Staying Safe in the Cold
Wind Chill, Temperature Index, National Weather Service
National Weather Service
It is the temperature it “feels like” outside and is based on the rate of heat loss from exposed skin caused by the effects of wind and cold. As the wind increases, the body is cooled at a faster rate causing the skin temperature to drop. Wind Chill does not impact inanimate objects like car radiators and exposed water pipes, because these objects cannot cool below the actual air temperature.
The NWS will inform you when Wind Chill conditions reach critical thresholds. A Wind Chill Warning is issued when wind chill temperatures are life threatening. A Wind Chill Advisory is issued when wind chill temperatures are potentially hazardous.
Frostbite is an injury to the body caused by freezing body tissue. The most susceptible parts of the body are the extremities such as fingers, toes, ear lobes, or the tip of the nose Symptoms include a loss of feeling in the extremity and a white or pale appearance. Medical attention is needed immediately for frostbite. The area should be SLOWLY re-warmed.
Hypothermia is abnormally low body temperature (below 95 degrees Fahrenheit). Warning signs include uncontrollable shivering, memory loss, disorientation, incoherence, slurred speech, drowsiness, and apparent exhaustion. Medical attention is needed immediately. If it is not available, begin warming the body SLOWLY.
- Wear layers of loose-fitting, lightweight, warm clothing. Trapped air between the layers will insulate you. Outer garments should be tightly woven, water repellent, and hooded.
- Wear a hat, because 40% of your body heat can be lost from your head.
- Cover your mouth to protect your lungs from extreme cold.
- Mittens, snug at the wrist, are better than gloves.
- Try to stay dry and out of the wind.
On November 1, 2001, the National Weather Service implemented a new Wind Chill Temperature (WCT) index for the 2001/2002 winter season, designed to more accurately calculate how cold air feels on human skin. The former index used by the United States and Canada was based on 1945 research of Antarctic explorers Siple and Passel. They measured the cooling rate of water in a container hanging from a tall pole outside. A container of water will freeze faster than flesh. As a result, the previous wind chill index underestimated the time to freezing and overestimated the chilling effect of the wind. The new index is based on heat loss from exposed skin and was tested on human subjects.
For the first time, the new Wind Chill Chart includes a frostbite indicator, showing the points where temperature, wind speed and exposure time will produce frostbite on humans. The chart above includes three shaded areas of frostbite danger. Each shaded area shows how long (30,10 and 5 minutes) a person can be exposed before frostbite develops. For example, a temperature of 0°F and a wind speed of 15 mph will produce a wind chill temperature of -19°F. Under these conditions, exposed skin can freeze in 30 minutes.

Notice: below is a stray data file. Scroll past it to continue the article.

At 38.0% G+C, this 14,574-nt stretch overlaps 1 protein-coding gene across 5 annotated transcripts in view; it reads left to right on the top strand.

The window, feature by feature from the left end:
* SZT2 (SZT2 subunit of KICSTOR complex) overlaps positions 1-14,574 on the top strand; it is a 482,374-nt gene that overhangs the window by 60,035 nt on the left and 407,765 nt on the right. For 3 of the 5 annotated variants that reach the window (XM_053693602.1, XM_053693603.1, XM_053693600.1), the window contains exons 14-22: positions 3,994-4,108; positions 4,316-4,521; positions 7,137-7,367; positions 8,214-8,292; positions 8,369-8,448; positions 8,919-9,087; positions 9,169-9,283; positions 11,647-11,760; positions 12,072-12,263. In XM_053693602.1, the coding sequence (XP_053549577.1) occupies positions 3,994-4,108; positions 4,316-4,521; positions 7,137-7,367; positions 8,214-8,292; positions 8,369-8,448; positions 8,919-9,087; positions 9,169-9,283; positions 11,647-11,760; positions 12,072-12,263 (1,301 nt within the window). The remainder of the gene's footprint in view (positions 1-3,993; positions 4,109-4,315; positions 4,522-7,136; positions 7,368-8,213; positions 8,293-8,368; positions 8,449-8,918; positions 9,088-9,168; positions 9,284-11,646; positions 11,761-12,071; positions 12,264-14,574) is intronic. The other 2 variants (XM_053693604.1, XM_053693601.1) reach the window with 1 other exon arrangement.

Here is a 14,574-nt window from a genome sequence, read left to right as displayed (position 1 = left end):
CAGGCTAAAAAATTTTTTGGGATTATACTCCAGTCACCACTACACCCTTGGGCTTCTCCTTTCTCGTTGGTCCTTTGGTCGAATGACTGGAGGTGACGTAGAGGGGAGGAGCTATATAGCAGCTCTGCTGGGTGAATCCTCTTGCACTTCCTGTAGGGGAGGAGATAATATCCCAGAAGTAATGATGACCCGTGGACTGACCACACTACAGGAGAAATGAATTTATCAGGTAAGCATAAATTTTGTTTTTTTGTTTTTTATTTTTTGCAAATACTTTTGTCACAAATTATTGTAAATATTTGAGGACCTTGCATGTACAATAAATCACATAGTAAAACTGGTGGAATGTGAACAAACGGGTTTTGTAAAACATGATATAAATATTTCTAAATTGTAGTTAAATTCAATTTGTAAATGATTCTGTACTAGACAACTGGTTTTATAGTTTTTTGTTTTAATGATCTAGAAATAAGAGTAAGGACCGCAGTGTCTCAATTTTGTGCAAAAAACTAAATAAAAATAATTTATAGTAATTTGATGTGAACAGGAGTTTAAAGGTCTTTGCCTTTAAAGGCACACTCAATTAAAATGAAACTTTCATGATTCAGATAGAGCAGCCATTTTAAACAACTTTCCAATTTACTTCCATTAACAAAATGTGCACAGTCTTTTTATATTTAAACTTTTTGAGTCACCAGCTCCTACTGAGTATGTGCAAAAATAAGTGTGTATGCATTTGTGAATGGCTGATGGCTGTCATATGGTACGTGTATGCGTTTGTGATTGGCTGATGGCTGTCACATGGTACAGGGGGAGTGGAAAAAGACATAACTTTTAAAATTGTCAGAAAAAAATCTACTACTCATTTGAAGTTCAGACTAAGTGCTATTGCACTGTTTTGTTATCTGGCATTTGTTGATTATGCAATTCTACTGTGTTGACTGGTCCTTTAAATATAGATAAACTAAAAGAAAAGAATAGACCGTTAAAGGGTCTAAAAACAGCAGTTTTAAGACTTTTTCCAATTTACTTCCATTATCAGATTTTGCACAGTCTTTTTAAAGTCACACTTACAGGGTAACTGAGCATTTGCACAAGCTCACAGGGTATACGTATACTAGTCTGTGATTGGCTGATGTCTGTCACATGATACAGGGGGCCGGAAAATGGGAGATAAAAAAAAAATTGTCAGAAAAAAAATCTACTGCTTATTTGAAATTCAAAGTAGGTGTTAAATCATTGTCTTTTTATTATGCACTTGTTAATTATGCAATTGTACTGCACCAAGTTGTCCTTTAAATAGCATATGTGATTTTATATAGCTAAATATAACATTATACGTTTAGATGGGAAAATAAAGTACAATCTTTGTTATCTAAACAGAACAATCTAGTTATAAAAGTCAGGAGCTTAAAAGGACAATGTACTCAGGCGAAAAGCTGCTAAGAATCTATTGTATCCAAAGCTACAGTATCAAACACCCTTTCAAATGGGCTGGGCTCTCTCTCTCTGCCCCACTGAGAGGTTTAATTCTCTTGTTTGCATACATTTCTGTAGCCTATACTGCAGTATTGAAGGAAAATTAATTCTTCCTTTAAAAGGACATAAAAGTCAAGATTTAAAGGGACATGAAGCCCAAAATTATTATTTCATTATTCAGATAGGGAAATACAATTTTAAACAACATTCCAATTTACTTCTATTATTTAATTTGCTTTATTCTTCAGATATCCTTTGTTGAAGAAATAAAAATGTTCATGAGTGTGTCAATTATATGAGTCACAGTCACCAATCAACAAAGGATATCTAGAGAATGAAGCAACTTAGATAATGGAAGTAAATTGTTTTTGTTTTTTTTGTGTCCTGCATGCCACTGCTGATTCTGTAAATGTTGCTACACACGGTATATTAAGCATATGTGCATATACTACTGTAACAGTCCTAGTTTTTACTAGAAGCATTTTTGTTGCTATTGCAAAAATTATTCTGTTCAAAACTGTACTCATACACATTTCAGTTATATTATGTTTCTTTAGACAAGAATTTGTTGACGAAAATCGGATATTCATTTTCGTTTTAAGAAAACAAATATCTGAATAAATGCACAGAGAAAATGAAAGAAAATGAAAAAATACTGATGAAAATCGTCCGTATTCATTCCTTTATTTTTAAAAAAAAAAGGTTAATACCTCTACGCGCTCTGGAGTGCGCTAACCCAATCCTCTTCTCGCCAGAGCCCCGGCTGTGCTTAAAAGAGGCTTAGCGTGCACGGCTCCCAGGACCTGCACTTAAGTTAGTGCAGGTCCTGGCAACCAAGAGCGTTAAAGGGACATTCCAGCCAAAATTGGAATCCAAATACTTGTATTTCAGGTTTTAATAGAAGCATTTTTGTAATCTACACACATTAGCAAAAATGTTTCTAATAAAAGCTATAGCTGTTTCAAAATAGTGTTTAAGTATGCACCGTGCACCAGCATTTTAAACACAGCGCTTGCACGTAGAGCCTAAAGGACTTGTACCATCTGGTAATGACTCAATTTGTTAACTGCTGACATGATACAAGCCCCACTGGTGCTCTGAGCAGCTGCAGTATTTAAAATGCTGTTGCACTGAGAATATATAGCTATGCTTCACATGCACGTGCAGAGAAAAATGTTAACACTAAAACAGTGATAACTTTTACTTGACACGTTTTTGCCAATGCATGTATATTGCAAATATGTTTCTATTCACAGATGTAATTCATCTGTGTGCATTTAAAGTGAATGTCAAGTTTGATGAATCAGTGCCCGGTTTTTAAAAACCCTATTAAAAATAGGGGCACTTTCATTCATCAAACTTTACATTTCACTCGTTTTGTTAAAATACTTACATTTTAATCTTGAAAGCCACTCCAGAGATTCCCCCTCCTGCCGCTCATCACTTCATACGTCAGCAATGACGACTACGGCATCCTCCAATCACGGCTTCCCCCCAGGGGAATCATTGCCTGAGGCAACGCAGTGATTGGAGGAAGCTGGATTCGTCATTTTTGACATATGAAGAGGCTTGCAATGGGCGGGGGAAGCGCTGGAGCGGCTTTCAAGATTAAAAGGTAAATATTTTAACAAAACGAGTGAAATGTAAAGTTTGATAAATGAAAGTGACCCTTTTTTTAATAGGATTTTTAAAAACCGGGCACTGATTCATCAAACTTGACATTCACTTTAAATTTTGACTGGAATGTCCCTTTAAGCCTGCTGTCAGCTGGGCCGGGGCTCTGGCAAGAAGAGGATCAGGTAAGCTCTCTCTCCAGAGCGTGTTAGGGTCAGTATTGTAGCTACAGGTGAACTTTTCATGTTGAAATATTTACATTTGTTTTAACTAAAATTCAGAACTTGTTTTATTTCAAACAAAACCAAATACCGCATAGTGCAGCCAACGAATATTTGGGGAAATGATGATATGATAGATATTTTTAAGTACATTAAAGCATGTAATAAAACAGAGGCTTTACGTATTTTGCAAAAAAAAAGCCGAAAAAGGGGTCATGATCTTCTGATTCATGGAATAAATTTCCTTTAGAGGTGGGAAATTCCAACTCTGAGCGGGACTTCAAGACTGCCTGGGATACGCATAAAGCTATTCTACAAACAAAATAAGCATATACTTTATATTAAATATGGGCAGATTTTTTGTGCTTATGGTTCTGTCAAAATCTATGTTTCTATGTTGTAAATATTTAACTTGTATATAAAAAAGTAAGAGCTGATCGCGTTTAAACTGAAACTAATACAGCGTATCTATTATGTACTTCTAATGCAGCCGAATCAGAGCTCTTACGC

During the fall of 2000, the Office of the federal coordinator for meteorological services and Supporting Research (OFCM) organized a joint U.S.–Canadian government-sponsored action group to develop, test and implement a new WCT Index. The group is called the Joint Action Group for Temperature Indices (JAG/TI). The goal of JAG/TI is to internationally upgrade and standardize the Wind Chill Index. Early summer of 2001, Human trials were conducted at the Defense and Civil Institute of Environmental Medicine in Toronto, Canada. The trial results were used to improve the accuracy of the new formula and determine frostbite threshold values. During the human trials, twelve volunteers (six men and six women) were placed in a chilled wind tunnel and thermal transducers were stuck to their faces to measure heat flow from the cheeks, forehead, nose and chin while walking 3 mph on a treadmill. Each Volunteer participated in four trials of 90 minutes each and was exposed to varying wind speeds and temperatures.
The new wind chill index is now being used in Canada and the United States. Specifically, the new WCT index:
- calculates wind speed at an average height of five feet (typical height of an adult human face) based on readings from the national standard height of 33 feet (height of an anemometer)
- is based on a human face model
- incorporates modern heat transfer theory
- lowers the calm wind threshold from 4 mph to 3 mph
- uses a consistent standard for skin tissue resistance
- assumes no impact from the sun (i.e. clear night sky).
For more Information on cold-related health problems and outdoor safety visit the web site from the Centers for Disease Control and Prevention (CDC)
National Weather Service Wind Chill web page
Environment Canada’s Wind Chill web page